The director handed Alice an application, and the two of us put together a multi-page submission, hand-delivering it on May 2.  Two days later, as we prepared for a weekend with our extended family at the Aphasia Network’s Couples Retreat on the Oregon Coast, Alice received a call back from the Y.

Alice was offered a job!

We shared the good news with over 60 student counselors and staff, as well as other aphasia-recovering couples that night, and the people went wild.  After three years of wondering whether she could adequately function as the professional she expects from herself (Alice’s stroke was March 12, 2015), here was the promise of a new beginning.

Back from the Coast

After our return last Sunday, Alice returned to the Y for a late-afternoon confirming interview.  Two days later, Alice underwent training, and guess what?

Her first day at work is Tuesday morning.

The initial assignment calls for Alice to work one day a week.  If Alice is able to progress at the Y, will I finally feel confident to take a break from driving for Uber and lately Lyft?  Will I finally knuckle down and begin to write the book I’ve been bragging about?

At this point, it’s one step at a time.  Four years ago, we moved to the Northwest to fulfill our manifest destiny.  Now Alice is 74, I’m 75, and we’re settled in a beautiful condo apartment where we can jump-start our talents.

So here we go!

Longview Condo Is a Done Deal

On her birthday in March of this year, Alice told me, “This year, don’t buy me anything.  Instead, please, please get me a house.”

Alice realized the bloom had fallen off the Portland Rose City.  We started looking around and found a two-story townhouse for sale in Longview, Washington, next to a public golf course.  The photo above shows the crown jewel of Longview: Lake Sacajawea, a former channel of the Cowlitz River turned into a picturesque manmade lake, surrounded by 67 manicured parkland acres.  Live music fills the air on six consecutive Thursday night concerts.

Alice and I were in a difficult spot, because we didn’t have money for a down payment.  We were caught up in Portland’s rent crisis, and each year an increasing amount of money was being squeezed from us to rent a tiny 900-square-foot apartment next to a major freeway.

Eddie McCormick was recently honored as a Navy Seal.

Mason Was a Navy Reservist

Thinking about my Uncle Eddie McCormick, though, led to an overdue realization.  During the early 1960s, Eddie convinced me into joining the Naval Air Reserve.  As far as the Armed Services were concerned, I was not a “man’s man.”  This was especially true after I took the Navy’s aptitude test and set a new record for LOWEST score in mechanical ability.  Eddie suggested I join the Naval Air Reserve’s six-month active duty group known as “Weekend Warriors.”

During that era, I was subject to the draft.  So I enlisted as a preventive move and served six months of active duty – from October 6, 1960 until April 5, 1961, followed by 5½ years of active reserve duty spending one weekend a month at Jacksonville (Fla.) Naval Air Station and serving two weeks active duty during the summer.  Most of those two-week tours took me to Guantanamo Bay, but my experience did not include combat, thank God.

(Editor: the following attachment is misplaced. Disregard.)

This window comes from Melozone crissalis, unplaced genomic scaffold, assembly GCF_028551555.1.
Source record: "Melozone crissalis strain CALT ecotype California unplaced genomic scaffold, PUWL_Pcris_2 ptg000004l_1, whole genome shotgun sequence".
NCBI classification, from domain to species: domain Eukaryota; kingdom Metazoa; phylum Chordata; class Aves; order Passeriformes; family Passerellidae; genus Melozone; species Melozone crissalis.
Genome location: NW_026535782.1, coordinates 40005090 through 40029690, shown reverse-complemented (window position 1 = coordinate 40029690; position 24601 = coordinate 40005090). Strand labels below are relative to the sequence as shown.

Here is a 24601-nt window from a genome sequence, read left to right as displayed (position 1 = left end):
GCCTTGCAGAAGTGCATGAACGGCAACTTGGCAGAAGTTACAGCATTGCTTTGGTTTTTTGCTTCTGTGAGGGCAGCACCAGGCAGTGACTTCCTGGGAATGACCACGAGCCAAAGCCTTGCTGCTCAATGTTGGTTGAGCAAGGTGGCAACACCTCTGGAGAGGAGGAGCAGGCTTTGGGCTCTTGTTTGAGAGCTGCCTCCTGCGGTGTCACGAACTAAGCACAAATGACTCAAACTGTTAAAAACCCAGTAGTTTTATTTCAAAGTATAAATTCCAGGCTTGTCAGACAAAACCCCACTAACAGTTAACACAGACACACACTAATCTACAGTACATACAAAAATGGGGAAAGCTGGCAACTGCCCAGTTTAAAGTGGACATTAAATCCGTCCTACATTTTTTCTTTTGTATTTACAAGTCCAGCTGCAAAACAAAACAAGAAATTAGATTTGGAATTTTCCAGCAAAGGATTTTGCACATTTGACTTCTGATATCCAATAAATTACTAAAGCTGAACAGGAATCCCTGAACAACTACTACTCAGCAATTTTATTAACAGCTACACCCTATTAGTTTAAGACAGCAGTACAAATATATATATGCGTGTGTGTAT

After my discharge, I discovered legislation that disqualified 1960s reservists who served 180 or fewer days active duty from receiving VA benefits.  This was a strike against six-month reservists, and I harbored resentment about the limitation of opportunity and expressed it to Uncle Eddie a few times.

Embracing a Revelation

Eventually, I found my niche as a broadcaster turned journalist, and regarded my military service as irrelevant history.  My military history soon became relevant as I wracked my brain figuring out how to finance a condo purchase.  I don’t remember how a flash of brilliance overcame me, but somehow I started counting my days of active duty from October 6 through April 5.  That added up to more than 180 days, it was 182.

Oh my God, the commander at Jacksonville Naval Air Station must have mustered me out two days late.  I was qualified!

Alice is greeted by the condo association president. We would share this backyard common area with one other resident.

Realtor Tami Cheatley was super-skeptical about VA financing, though, shunning it with a passion, but the Veterans Administration proved it was there for us.  It recognized Alice and me as a married couple, and acknowledged my service.  Oh yes, the VA did exact their pound of flesh, requiring me to document numerous explanations of every black mark our credit suffered over the last seven years.

We needed to get files from years past, copies of court judgments, visit the IRS, give every possible explanation for any bump in the road we experienced in life.   But we did it, and today, on Eclipse Monday, we closed on the sale.

Mason and Alice celebrate with a cold bottle of sparkling wine, just itching to have its cork popped..

As we celebrate our hard-won victory today, I acknowledge what Uncle Eddie did for by getting me into the Naval Air Reserve.  And I dote on his memory.  So congratulate us, for today Alice and I became homeowners in a quiet, desirable neighborhood.

Happy Eclipse Monday.